The journey is towards Enlightenment or Salvation, by recognizing your True identity beyond the illusion of form.
The final extinction of all illusions means that you are released from the cycle of many births and many deaths, and thus from the inevitable suffering that is inherent in each cycle.
This state of extinction is called Bliss or Nirvana, and it comes after having achieved Enlightenment, recognizing the illusory nature of existence.
The essence of Buddhism is contained in the Four Noble Truths and the Eightfold Path, taught by the Buddha.
The Eightfold Path consists of right understanding, right purpose, right speech, right conduct, right vocation, right effort, right thinking, and right meditation.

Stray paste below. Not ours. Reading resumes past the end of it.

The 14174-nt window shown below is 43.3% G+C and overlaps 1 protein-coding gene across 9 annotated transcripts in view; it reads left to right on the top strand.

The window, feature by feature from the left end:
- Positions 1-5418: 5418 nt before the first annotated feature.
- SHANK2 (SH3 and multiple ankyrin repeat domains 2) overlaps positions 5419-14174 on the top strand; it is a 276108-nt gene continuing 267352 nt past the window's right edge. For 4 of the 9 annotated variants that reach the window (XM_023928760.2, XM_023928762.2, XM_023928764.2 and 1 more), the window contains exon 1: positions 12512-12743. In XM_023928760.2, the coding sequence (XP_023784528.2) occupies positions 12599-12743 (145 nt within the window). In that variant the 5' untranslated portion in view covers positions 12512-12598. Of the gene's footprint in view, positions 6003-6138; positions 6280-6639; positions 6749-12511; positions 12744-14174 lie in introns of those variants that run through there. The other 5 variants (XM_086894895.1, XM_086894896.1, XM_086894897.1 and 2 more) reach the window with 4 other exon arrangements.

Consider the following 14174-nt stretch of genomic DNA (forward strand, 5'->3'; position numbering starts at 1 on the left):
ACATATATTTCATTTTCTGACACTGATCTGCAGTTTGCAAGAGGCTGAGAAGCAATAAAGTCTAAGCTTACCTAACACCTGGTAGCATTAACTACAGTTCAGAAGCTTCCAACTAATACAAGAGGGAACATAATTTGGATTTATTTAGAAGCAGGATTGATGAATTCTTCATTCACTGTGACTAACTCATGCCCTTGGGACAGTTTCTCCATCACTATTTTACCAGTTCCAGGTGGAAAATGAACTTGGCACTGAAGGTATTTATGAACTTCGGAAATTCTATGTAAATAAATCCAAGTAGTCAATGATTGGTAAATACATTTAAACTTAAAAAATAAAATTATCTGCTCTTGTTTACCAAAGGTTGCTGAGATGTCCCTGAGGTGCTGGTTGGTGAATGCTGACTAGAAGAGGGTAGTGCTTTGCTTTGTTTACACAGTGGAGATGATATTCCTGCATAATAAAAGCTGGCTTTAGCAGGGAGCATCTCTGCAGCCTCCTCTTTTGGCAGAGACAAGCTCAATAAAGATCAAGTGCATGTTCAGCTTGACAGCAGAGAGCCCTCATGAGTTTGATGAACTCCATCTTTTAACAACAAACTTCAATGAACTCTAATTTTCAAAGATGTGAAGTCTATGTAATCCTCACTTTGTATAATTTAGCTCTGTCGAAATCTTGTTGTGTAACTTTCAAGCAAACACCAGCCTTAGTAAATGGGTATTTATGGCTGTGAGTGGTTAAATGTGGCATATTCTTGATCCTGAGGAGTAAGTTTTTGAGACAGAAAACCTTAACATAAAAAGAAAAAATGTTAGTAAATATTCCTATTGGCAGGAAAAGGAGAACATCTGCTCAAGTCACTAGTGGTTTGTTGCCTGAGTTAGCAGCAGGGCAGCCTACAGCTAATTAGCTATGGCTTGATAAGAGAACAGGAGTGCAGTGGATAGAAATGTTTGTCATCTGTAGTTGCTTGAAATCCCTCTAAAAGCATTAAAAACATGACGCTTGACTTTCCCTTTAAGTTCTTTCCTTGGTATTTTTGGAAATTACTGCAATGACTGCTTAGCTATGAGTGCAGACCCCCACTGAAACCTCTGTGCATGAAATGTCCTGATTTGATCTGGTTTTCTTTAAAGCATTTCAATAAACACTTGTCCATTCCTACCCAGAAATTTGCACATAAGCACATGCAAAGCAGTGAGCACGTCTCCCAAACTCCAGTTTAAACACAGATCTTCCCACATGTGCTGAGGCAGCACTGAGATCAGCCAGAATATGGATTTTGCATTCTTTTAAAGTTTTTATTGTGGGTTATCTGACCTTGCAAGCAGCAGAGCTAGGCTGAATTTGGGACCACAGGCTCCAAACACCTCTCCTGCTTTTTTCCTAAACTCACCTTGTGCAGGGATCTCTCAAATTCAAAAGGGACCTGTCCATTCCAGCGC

In my travels, I have encountered many Buddhist people, and I have witnessed that the average Buddhist person does not really believe that he or she can hope to achieve Enlightenment or Nirvana.
They believe that only monks or nuns who devote their whole lives to the Dharma and the practice of meditation can achieve that.
All they hope for is to improve their karma and to gain more favorable circumstances in their next incarnations, by complying with the basic rules of moral conduct.
They believe that their Karma can be favorably influenced by avoiding the five prohibitions: killing, stealing, sexual perversion, lying, and taking intoxicants.
It is widely believed that the most effective way to improve your karma, is to earn merit (“to do good” in Laos).
Although any act of benevolence or generosity can earn good merit, Laotians believe that the best opportunities for merit come from supporting the Buddhist Sangha of monks and nuns, and by participating in temple activities.
Theravada Buddhism was introduced in Luang Prabang in the 13th and early 14th centuries.